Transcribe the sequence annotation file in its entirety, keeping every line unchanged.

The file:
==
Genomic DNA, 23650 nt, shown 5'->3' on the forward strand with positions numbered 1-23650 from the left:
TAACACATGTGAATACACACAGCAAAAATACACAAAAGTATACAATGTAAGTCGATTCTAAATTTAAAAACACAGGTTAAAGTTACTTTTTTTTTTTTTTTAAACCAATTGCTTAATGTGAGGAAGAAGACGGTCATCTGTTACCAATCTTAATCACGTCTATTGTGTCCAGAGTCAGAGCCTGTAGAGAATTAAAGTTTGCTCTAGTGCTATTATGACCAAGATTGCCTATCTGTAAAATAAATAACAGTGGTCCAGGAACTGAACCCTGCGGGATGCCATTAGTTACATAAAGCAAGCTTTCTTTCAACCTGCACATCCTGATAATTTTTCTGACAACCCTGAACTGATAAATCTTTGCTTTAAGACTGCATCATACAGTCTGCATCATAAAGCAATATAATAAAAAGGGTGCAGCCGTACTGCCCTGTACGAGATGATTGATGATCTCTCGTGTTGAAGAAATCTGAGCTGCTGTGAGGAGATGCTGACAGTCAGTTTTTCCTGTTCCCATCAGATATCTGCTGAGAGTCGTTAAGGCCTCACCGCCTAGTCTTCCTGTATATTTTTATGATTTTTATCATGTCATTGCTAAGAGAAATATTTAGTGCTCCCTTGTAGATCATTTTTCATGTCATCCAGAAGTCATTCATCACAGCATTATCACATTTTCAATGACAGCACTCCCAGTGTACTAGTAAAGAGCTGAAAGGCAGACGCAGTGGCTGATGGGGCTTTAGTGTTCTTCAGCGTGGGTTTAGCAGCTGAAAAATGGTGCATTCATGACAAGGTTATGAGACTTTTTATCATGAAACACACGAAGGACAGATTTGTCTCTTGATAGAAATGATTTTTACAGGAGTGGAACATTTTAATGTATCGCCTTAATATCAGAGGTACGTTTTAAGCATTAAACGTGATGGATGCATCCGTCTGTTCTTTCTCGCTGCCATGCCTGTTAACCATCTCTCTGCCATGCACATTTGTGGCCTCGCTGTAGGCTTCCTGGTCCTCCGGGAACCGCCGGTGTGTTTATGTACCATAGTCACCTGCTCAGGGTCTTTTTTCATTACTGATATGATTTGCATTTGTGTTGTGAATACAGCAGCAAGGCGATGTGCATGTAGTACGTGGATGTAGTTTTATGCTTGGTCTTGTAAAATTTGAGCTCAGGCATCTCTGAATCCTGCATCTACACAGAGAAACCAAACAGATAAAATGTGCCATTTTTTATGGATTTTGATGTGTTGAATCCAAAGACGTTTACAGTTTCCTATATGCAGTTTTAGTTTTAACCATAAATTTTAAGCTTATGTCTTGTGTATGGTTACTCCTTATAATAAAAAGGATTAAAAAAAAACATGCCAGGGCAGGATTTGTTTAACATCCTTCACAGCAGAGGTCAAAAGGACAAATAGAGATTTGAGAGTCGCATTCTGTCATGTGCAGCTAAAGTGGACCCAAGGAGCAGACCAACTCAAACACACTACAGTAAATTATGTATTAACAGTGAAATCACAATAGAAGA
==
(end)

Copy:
Genomic DNA, 23650 nt, shown 5'->3' on the forward strand with positions numbered 1-23650 from the left:
TAACACATGTGAATACACACAGCAAAAATACACAAAAGTATACAATGTAAGTCGATTCTAAATTTAAAAACACAGGTTAAAGTTACTTTTTTTTTTTTTTTAAACCAATTGCTTAATGTGAGGAAGAAGACGGTCATCTGTTACCAATCTTAATCACGTCTATTGTGTCCAGAGTCAGAGCCTGTAGAGAATTAAAGTTTGCTCTAGTGCTATTATGACCAAGATTGCCTATCTGTAAAATAAATAACAGTGGTCCAGGAACTGAACCCTGCGGGATGCCATTAGTTACATAAAGCAAGCTTTCTTTCAACCTGCACATCCTGATAATTTTTCTGACAACCCTGAACTGATAAATCTTTGCTTTAAGACTGCATCATACAGTCTGCATCATAAAGCAATATAATAAAAAGGGTGCAGCCGTACTGCCCTGTACGAGATGATTGATGATCTCTCGTGTTGAAGAAATCTGAGCTGCTGTGAGGAGATGCTGACAGTCAGTTTTTCCTGTTCCCATCAGATATCTGCTGAGAGTCGTTAAGGCCTCACCGCCTAGTCTTCCTGTATATTTTTATGATTTTTATCATGTCATTGCTAAGAGAAATATTTAGTGCTCCCTTGTAGATCATTTTTCATGTCATCCAGAAGTCATTCATCACAGCATTATCACATTTTCAATGACAGCACTCCCAGTGTACTAGTAAAGAGCTGAAAGGCAGACGCAGTGGCTGATGGGGCTTTAGTGTTCTTCAGCGTGGGTTTAGCAGCTGAAAAATGGTGCATTCATGACAAGGTTATGAGACTTTTTATCATGAAACACACGAAGGACAGATTTGTCTCTTGATAGAAATGATTTTTACAGGAGTGGAACATTTTAATGTATCGCCTTAATATCAGAGGTACGTTTTAAGCATTAAACGTGATGGATGCATCCGTCTGTTCTTTCTCGCTGCCATGCCTGTTAACCATCTCTCTGCCATGCACATTTGTGGCCTCGCTGTAGGCTTCCTGGTCCTCCGGGAACCGCCGGTGTGTTTATGTACCATAGTCACCTGCTCAGGGTCTTTTTTCATTACTGATATGATTTGCATTTGTGTTGTGAATACAGCAGCAAGGCGATGTGCATGTAGTACGTGGATGTAGTTTTATGCTTGGTCTTGTAAAATTTGAGCTCAGGCATCTCTGAATCCTGCATCTACACAGAGAAACCAAACAGATAAAATGTGCCATTTTTTATGGATTTTGATGTGTTGAATCCAAAGACGTTTACAGTTTCCTATATGCAGTTTTAGTTTTAACCATAAATTTTAAGCTTATGTCTTGTGTATGGTTACTCCTTATAATAAAAAGGATTAAAAAAAAACATGCCAGGGCAGGATTTGTTTAACATCCTTCACAGCAGAGGTCAAAAGGACAAATAGAGATTTGAGAGTCGCATTCTGTCATGTGCAGCTAAAGTGGACCCAAGGAGCAGACCAACTCAAACACACTACAGTAAATTATGTATTAACAGTGAAATCACAATAGAAGA